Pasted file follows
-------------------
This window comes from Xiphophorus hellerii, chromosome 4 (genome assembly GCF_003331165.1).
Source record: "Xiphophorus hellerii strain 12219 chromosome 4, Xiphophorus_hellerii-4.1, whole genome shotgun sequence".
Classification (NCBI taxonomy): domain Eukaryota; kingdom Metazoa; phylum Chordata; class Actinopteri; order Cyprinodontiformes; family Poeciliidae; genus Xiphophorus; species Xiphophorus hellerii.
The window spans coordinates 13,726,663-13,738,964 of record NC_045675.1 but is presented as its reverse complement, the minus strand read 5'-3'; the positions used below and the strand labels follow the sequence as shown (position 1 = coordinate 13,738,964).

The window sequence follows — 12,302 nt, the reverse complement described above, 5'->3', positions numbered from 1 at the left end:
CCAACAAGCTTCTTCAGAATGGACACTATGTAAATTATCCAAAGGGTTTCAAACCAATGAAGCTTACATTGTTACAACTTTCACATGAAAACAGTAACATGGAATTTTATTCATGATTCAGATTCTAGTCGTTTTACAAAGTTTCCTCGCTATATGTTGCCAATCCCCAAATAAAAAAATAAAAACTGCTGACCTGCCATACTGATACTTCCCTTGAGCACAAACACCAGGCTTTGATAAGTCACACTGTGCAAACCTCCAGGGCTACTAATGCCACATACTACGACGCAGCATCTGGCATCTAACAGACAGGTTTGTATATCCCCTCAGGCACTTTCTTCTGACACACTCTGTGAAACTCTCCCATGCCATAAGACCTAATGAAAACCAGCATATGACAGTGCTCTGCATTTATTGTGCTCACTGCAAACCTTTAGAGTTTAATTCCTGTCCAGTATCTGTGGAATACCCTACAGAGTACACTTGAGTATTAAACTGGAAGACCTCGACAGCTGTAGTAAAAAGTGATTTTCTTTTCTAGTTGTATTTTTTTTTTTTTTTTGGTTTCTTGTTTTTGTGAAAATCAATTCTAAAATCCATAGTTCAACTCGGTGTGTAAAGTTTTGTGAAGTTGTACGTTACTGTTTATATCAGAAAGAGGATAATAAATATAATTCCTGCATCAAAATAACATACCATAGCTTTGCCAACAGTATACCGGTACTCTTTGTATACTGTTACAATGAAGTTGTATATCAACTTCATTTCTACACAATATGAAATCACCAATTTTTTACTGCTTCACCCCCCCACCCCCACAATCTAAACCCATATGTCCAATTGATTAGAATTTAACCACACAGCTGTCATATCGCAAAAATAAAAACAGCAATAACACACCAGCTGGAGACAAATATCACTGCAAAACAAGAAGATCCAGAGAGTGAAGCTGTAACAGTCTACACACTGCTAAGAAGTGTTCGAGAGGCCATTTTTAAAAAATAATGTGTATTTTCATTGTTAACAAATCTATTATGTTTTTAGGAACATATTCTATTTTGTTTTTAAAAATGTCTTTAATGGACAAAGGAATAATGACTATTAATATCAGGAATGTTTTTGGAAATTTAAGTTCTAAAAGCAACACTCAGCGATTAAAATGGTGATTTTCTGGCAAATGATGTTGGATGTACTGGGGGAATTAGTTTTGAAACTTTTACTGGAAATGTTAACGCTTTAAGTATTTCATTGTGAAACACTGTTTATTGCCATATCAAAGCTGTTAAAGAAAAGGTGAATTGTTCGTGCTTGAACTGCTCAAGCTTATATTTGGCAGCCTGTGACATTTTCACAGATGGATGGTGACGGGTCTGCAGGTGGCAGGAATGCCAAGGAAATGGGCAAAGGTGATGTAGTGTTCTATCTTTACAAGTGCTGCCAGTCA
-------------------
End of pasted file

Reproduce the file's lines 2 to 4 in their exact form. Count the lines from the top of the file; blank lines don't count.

Source record: "Xiphophorus hellerii strain 12219 chromosome 4, Xiphophorus_hellerii-4.1, whole genome shotgun sequence".
Classification (NCBI taxonomy): domain Eukaryota; kingdom Metazoa; phylum Chordata; class Actinopteri; order Cyprinodontiformes; family Poeciliidae; genus Xiphophorus; species Xiphophorus hellerii.
The window spans coordinates 13,726,663-13,738,964 of record NC_045675.1 but is presented as its reverse complement, the minus strand read 5'-3'; the positions used below and the strand labels follow the sequence as shown (position 1 = coordinate 13,738,964).